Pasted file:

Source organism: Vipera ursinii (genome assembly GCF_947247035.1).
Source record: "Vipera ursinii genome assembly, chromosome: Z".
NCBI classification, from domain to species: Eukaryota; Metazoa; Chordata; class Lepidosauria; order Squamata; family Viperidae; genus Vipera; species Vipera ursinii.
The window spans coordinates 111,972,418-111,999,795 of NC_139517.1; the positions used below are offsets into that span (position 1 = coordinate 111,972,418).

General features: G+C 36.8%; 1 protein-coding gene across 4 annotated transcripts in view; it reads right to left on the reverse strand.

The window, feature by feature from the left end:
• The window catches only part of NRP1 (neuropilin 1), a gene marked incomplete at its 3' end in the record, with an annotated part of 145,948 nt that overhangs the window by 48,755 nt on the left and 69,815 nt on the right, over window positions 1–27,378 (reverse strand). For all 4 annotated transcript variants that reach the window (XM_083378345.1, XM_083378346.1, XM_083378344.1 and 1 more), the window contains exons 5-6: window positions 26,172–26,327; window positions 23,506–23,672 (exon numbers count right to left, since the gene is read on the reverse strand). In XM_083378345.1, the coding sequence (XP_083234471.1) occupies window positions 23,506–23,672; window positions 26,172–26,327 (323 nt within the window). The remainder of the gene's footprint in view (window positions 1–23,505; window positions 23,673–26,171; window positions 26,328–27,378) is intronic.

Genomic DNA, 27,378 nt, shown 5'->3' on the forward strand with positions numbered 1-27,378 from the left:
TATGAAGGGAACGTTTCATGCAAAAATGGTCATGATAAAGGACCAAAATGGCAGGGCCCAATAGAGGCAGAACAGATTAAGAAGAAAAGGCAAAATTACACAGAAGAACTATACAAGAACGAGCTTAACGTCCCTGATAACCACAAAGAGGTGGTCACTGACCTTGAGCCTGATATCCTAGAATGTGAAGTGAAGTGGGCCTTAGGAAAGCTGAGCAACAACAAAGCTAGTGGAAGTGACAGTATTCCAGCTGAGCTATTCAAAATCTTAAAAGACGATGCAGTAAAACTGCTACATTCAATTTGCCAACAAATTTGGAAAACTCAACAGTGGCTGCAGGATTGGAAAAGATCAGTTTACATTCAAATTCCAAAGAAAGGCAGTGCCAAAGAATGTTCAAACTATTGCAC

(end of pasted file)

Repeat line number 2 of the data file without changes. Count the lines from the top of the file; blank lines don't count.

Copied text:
Source record: "Vipera ursinii genome assembly, chromosome: Z".